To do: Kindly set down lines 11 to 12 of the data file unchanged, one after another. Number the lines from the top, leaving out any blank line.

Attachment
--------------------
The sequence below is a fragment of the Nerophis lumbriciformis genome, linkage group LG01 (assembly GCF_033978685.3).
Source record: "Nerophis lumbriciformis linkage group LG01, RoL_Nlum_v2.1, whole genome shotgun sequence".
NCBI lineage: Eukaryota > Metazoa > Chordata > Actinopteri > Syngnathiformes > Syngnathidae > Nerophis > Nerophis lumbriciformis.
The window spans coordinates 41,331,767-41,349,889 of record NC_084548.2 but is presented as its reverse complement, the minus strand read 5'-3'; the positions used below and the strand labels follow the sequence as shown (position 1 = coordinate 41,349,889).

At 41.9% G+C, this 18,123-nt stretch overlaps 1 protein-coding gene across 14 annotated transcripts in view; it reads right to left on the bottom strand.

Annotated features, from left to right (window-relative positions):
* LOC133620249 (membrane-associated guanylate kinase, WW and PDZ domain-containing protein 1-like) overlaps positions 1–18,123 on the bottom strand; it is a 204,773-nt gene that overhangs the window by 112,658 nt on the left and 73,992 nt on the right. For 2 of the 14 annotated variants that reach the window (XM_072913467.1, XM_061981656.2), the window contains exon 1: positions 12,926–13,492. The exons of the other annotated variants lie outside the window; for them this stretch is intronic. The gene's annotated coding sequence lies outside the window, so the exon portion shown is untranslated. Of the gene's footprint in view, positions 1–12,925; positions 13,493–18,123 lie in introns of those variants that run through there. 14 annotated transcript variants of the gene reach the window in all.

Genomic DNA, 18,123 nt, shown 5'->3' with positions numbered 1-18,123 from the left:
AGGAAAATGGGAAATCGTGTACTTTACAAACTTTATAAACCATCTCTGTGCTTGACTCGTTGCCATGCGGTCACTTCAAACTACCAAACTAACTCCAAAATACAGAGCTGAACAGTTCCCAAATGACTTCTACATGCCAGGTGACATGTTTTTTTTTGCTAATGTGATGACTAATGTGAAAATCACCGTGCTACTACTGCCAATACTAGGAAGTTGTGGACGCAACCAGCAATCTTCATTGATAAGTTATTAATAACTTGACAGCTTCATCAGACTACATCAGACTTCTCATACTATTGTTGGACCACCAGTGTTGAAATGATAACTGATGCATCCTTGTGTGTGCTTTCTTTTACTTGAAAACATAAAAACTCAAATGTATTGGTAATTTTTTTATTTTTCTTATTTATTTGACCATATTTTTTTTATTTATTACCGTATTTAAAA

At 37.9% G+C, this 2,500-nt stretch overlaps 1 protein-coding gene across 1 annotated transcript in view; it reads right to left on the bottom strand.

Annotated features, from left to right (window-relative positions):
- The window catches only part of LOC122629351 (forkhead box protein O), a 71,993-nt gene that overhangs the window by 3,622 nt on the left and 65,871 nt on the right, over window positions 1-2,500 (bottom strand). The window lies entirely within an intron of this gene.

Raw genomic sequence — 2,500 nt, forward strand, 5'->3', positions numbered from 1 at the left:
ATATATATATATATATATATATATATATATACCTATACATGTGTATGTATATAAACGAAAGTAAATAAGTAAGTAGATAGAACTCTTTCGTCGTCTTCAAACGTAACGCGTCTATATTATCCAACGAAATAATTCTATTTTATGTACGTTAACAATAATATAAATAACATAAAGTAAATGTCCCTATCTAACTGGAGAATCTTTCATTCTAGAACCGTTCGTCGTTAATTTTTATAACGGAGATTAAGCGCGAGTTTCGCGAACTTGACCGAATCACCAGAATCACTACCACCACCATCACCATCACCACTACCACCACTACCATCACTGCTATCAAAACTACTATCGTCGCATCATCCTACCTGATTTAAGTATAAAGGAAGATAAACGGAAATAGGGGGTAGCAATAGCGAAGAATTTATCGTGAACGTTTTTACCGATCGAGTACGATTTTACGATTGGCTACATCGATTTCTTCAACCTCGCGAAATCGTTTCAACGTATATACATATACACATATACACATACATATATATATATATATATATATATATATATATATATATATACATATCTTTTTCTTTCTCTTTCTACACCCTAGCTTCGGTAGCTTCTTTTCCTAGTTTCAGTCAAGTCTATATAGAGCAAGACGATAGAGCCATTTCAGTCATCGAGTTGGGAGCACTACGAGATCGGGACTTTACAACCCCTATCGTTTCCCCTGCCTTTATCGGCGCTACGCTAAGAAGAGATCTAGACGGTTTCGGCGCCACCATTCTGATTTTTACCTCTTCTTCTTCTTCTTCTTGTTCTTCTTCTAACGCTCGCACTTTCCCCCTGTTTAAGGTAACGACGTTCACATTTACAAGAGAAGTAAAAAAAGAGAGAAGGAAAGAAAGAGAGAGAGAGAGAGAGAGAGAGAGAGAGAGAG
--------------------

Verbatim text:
Annotated features, from left to right (window-relative positions):
- The window catches only part of LOC122629351 (forkhead box protein O), a 71,993-nt gene that overhangs the window by 3,622 nt on the left and 65,871 nt on the right, over window positions 1-2,500 (bottom strand). The window lies entirely within an intron of this gene.